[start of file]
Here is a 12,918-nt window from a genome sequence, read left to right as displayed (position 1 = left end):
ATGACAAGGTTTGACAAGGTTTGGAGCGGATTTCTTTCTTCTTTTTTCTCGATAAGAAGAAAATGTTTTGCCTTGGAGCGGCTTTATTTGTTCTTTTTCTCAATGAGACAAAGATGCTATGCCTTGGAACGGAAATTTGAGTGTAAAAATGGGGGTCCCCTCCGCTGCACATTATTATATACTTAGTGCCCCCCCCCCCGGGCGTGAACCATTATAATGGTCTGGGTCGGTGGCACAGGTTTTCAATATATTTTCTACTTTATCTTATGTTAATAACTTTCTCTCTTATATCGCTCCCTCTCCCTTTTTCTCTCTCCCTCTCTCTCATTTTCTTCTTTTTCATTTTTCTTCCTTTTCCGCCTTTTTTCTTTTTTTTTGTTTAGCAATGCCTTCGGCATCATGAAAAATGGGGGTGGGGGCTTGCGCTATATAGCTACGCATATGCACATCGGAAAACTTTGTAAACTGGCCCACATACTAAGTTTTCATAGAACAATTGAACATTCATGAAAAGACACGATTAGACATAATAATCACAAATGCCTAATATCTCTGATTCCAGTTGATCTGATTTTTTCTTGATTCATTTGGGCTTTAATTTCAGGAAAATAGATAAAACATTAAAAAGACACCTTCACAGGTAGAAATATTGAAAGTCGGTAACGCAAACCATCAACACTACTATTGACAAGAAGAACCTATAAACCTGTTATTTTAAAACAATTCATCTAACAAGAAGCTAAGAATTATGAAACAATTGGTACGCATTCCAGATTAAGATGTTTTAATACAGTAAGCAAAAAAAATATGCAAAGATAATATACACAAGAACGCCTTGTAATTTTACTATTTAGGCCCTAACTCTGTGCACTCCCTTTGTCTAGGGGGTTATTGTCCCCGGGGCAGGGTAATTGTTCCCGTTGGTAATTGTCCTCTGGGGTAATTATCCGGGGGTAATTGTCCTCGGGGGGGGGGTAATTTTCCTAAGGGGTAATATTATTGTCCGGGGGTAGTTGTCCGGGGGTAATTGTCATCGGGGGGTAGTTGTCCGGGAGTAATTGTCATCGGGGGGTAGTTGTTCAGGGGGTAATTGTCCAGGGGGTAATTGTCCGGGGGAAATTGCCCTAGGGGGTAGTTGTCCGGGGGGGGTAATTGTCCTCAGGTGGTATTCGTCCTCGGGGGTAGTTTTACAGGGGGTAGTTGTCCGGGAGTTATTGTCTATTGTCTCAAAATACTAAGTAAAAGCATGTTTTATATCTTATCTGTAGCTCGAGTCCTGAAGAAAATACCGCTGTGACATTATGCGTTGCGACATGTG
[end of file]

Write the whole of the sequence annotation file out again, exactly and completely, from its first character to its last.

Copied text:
Here is a 12,918-nt window from a genome sequence, read left to right as displayed (position 1 = left end):
ATGACAAGGTTTGACAAGGTTTGGAGCGGATTTCTTTCTTCTTTTTTCTCGATAAGAAGAAAATGTTTTGCCTTGGAGCGGCTTTATTTGTTCTTTTTCTCAATGAGACAAAGATGCTATGCCTTGGAACGGAAATTTGAGTGTAAAAATGGGGGTCCCCTCCGCTGCACATTATTATATACTTAGTGCCCCCCCCCCCGGGCGTGAACCATTATAATGGTCTGGGTCGGTGGCACAGGTTTTCAATATATTTTCTACTTTATCTTATGTTAATAACTTTCTCTCTTATATCGCTCCCTCTCCCTTTTTCTCTCTCCCTCTCTCTCATTTTCTTCTTTTTCATTTTTCTTCCTTTTCCGCCTTTTTTCTTTTTTTTTGTTTAGCAATGCCTTCGGCATCATGAAAAATGGGGGTGGGGGCTTGCGCTATATAGCTACGCATATGCACATCGGAAAACTTTGTAAACTGGCCCACATACTAAGTTTTCATAGAACAATTGAACATTCATGAAAAGACACGATTAGACATAATAATCACAAATGCCTAATATCTCTGATTCCAGTTGATCTGATTTTTTCTTGATTCATTTGGGCTTTAATTTCAGGAAAATAGATAAAACATTAAAAAGACACCTTCACAGGTAGAAATATTGAAAGTCGGTAACGCAAACCATCAACACTACTATTGACAAGAAGAACCTATAAACCTGTTATTTTAAAACAATTCATCTAACAAGAAGCTAAGAATTATGAAACAATTGGTACGCATTCCAGATTAAGATGTTTTAATACAGTAAGCAAAAAAAATATGCAAAGATAATATACACAAGAACGCCTTGTAATTTTACTATTTAGGCCCTAACTCTGTGCACTCCCTTTGTCTAGGGGGTTATTGTCCCCGGGGCAGGGTAATTGTTCCCGTTGGTAATTGTCCTCTGGGGTAATTATCCGGGGGTAATTGTCCTCGGGGGGGGGGTAATTTTCCTAAGGGGTAATATTATTGTCCGGGGGTAGTTGTCCGGGGGTAATTGTCATCGGGGGGTAGTTGTCCGGGAGTAATTGTCATCGGGGGGTAGTTGTTCAGGGGGTAATTGTCCAGGGGGTAATTGTCCGGGGGAAATTGCCCTAGGGGGTAGTTGTCCGGGGGGGGTAATTGTCCTCAGGTGGTATTCGTCCTCGGGGGTAGTTTTACAGGGGGTAGTTGTCCGGGAGTTATTGTCTATTGTCTCAAAATACTAAGTAAAAGCATGTTTTATATCTTATCTGTAGCTCGAGTCCTGAAGAAAATACCGCTGTGACATTATGCGTTGCGACATGTG